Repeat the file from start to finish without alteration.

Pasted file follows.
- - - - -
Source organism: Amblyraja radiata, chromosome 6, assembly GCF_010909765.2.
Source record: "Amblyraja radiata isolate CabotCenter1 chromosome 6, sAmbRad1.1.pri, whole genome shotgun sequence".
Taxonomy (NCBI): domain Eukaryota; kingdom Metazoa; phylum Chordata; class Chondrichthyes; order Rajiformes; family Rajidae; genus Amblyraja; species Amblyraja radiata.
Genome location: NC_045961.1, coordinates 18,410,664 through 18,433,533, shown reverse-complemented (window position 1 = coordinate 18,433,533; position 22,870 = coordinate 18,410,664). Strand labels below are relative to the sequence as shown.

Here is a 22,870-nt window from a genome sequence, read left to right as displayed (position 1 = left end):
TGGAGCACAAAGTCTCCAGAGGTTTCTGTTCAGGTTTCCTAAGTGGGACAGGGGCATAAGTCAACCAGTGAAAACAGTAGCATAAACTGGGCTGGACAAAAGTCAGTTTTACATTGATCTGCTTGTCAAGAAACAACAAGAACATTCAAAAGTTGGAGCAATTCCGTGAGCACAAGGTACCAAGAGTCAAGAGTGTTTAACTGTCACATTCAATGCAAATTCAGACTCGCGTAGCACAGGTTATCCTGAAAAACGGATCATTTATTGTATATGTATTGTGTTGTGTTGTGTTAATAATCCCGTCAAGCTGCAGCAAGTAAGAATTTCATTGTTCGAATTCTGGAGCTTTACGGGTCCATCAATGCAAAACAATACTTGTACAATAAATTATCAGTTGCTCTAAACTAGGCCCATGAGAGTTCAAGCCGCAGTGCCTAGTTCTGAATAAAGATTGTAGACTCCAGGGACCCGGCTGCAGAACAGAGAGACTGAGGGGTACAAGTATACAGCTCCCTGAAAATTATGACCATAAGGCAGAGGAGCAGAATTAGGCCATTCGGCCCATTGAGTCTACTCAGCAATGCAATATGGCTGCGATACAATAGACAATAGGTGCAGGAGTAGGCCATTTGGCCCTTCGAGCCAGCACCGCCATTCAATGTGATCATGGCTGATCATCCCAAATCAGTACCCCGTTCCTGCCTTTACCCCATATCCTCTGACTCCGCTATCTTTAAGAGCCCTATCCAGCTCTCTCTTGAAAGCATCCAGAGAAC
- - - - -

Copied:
Source organism: Amblyraja radiata, chromosome 6, assembly GCF_010909765.2.
Source record: "Amblyraja radiata isolate CabotCenter1 chromosome 6, sAmbRad1.1.pri, whole genome shotgun sequence".
Taxonomy (NCBI): domain Eukaryota; kingdom Metazoa; phylum Chordata; class Chondrichthyes; order Rajiformes; family Rajidae; genus Amblyraja; species Amblyraja radiata.
Genome location: NC_045961.1, coordinates 18,410,664 through 18,433,533, shown reverse-complemented (window position 1 = coordinate 18,433,533; position 22,870 = coordinate 18,410,664). Strand labels below are relative to the sequence as shown.

Here is a 22,870-nt window from a genome sequence, read left to right as displayed (position 1 = left end):
TGGAGCACAAAGTCTCCAGAGGTTTCTGTTCAGGTTTCCTAAGTGGGACAGGGGCATAAGTCAACCAGTGAAAACAGTAGCATAAACTGGGCTGGACAAAAGTCAGTTTTACATTGATCTGCTTGTCAAGAAACAACAAGAACATTCAAAAGTTGGAGCAATTCCGTGAGCACAAGGTACCAAGAGTCAAGAGTGTTTAACTGTCACATTCAATGCAAATTCAGACTCGCGTAGCACAGGTTATCCTGAAAAACGGATCATTTATTGTATATGTATTGTGTTGTGTTGTGTTAATAATCCCGTCAAGCTGCAGCAAGTAAGAATTTCATTGTTCGAATTCTGGAGCTTTACGGGTCCATCAATGCAAAACAATACTTGTACAATAAATTATCAGTTGCTCTAAACTAGGCCCATGAGAGTTCAAGCCGCAGTGCCTAGTTCTGAATAAAGATTGTAGACTCCAGGGACCCGGCTGCAGAACAGAGAGACTGAGGGGTACAAGTATACAGCTCCCTGAAAATTATGACCATAAGGCAGAGGAGCAGAATTAGGCCATTCGGCCCATTGAGTCTACTCAGCAATGCAATATGGCTGCGATACAATAGACAATAGGTGCAGGAGTAGGCCATTTGGCCCTTCGAGCCAGCACCGCCATTCAATGTGATCATGGCTGATCATCCCAAATCAGTACCCCGTTCCTGCCTTTACCCCATATCCTCTGACTCCGCTATCTTTAAGAGCCCTATCCAGCTCTCTCTTGAAAGCATCCAGAGAAC